1. Remove piles of mulch, wood, or other decaying material.
    Because earwigs like to live in a cool, moist location, they love wood piles, decaying material, and mulch. The fewer of these things you have in your yard, the less likely you are to have an earwig problem.
  2. Check for earwigs in boxes or plants.
    If you are bringing boxes or plants in from the outside, especially if they are damp, check for earwigs first. Earwigs like living between the pot and saucer in outdoor plants. So, make sure to check that area before bringing the plant into the house.
  3. Contact a good pest removal company.
    At GoLocal Pest Control, we can help you find the top earwig removal experts near you. Just put your zip code into our database. You will love the multiple options you receive. It doesn't matter where you live, GoLocal Pest Control can find a great exterminator near you.

What do Earwigs Look Like?

Earwigs are one pest with a reputation that is scarier than it should be. In many languages, the name for earwig indicates an insect that can crawl in your ear. In German, the pest is called Ohrwurm (or earworm) and in French, the name is Perce Oreille (or ear piercer). The English name comes from Old English. "Wig" means to wiggle, so ear wiggles.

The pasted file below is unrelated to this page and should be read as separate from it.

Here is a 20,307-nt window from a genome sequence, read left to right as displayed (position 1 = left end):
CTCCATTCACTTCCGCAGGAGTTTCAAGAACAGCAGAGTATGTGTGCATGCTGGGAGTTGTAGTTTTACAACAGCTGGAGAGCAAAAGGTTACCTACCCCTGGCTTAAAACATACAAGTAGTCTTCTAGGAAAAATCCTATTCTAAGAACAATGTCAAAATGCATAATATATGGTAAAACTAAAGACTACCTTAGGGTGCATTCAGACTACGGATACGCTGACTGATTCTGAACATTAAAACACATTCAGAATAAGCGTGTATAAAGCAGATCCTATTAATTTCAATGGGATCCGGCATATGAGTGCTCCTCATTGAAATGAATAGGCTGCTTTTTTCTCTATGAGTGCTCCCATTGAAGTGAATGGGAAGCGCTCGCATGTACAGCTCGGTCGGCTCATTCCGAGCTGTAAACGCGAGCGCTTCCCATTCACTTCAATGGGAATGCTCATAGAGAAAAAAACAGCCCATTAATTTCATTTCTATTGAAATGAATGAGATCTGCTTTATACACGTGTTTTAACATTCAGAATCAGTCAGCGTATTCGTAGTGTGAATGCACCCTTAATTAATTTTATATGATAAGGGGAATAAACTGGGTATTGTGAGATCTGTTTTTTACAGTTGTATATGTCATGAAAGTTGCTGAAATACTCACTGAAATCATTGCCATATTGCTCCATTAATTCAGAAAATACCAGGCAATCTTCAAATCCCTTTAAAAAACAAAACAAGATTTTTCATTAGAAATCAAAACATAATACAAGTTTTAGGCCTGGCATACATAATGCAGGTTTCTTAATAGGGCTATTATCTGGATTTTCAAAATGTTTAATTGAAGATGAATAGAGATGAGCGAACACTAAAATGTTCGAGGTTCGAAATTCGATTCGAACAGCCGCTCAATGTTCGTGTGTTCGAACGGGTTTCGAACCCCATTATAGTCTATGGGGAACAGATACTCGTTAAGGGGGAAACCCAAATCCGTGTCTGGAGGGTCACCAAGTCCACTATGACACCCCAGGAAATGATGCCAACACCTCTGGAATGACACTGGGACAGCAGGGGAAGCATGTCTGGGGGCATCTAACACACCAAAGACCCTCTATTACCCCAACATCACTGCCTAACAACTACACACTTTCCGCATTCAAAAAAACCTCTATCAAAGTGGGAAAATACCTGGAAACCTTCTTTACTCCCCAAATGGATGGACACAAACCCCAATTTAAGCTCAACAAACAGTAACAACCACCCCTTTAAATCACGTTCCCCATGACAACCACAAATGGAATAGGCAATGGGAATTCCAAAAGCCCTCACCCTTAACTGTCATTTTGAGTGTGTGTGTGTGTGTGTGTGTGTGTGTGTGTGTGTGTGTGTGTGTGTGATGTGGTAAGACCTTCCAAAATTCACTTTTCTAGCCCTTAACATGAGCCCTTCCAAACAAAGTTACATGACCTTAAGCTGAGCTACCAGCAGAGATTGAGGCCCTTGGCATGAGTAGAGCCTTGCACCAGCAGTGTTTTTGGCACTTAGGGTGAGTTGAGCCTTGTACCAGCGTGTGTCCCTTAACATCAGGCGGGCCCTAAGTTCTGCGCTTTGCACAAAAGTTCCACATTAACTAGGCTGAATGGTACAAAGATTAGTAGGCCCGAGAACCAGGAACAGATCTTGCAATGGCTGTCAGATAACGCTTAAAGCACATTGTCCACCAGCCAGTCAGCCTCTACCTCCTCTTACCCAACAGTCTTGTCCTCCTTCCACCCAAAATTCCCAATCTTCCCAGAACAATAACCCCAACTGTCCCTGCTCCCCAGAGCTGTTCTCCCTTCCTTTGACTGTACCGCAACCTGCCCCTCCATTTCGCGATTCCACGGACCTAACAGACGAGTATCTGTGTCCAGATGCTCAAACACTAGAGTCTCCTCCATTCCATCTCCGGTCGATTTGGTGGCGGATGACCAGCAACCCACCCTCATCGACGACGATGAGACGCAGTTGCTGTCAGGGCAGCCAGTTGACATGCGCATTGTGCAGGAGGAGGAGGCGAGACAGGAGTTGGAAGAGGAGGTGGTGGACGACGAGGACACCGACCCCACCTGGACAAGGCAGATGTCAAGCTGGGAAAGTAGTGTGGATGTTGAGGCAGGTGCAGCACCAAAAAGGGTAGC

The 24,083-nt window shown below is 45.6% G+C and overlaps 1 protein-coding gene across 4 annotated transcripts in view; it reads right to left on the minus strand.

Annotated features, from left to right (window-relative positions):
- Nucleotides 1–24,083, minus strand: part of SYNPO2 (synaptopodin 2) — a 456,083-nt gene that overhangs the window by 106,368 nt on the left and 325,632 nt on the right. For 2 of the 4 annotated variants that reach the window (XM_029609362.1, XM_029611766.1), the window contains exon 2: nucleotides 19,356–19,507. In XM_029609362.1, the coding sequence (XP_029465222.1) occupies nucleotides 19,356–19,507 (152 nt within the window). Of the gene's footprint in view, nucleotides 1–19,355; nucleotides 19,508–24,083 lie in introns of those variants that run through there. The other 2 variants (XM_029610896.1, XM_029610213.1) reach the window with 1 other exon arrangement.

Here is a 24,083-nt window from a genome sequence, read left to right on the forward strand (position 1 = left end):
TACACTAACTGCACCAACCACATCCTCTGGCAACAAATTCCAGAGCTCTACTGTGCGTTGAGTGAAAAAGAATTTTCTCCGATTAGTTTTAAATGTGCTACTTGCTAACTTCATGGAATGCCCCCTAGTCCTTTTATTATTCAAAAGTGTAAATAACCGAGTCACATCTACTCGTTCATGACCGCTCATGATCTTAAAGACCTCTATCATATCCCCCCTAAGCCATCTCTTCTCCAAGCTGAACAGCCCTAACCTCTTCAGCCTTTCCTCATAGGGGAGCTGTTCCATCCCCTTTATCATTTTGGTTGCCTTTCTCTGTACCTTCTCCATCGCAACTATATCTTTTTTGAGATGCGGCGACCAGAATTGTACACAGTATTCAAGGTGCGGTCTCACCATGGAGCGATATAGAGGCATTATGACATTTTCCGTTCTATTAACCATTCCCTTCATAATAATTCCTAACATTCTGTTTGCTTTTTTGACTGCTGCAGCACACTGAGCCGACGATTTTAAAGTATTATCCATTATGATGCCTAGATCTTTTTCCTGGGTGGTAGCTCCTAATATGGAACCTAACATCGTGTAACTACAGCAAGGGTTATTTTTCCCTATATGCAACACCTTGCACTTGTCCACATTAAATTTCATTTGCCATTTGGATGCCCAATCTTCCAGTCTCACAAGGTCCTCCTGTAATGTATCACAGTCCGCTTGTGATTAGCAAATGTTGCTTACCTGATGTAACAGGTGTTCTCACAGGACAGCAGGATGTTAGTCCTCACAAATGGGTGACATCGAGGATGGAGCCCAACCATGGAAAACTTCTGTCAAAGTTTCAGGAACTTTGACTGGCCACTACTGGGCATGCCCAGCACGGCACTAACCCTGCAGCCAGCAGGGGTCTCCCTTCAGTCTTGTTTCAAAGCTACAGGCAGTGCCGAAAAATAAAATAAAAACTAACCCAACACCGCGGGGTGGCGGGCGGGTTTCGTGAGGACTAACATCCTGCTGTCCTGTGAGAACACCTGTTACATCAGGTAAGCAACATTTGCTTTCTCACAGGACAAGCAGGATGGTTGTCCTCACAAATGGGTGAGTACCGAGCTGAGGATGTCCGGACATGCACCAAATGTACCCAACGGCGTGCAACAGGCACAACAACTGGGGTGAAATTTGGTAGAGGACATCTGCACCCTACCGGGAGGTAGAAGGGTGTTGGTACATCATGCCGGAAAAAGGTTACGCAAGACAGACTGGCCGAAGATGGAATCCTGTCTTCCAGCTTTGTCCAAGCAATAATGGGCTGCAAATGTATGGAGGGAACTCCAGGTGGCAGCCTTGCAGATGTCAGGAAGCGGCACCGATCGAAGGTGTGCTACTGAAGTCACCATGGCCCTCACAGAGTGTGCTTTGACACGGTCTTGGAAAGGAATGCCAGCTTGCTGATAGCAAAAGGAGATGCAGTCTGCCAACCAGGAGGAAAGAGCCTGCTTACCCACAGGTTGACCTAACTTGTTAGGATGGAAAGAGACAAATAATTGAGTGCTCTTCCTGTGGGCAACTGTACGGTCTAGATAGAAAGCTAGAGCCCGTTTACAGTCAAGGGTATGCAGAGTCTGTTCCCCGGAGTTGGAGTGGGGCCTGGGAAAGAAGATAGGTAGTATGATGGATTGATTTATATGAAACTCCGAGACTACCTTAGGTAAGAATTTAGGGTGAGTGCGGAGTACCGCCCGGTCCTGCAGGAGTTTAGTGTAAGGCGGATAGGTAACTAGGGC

None of these names identify a pest that is good to have around. And, yes, earwigs can crawl into a human's ears. But they do not burrow into our brains or lay eggs in our ears. In fact, they are just one of many insects that can crawl into our ears. Earwigs do not prefer our ears at all. You will most likely find them in damp places like basements.

Knowing the stories about earwigs does not tell you what they look like. Your best defense against these pests is to notice them quickly. A big part of that is knowing what they look like.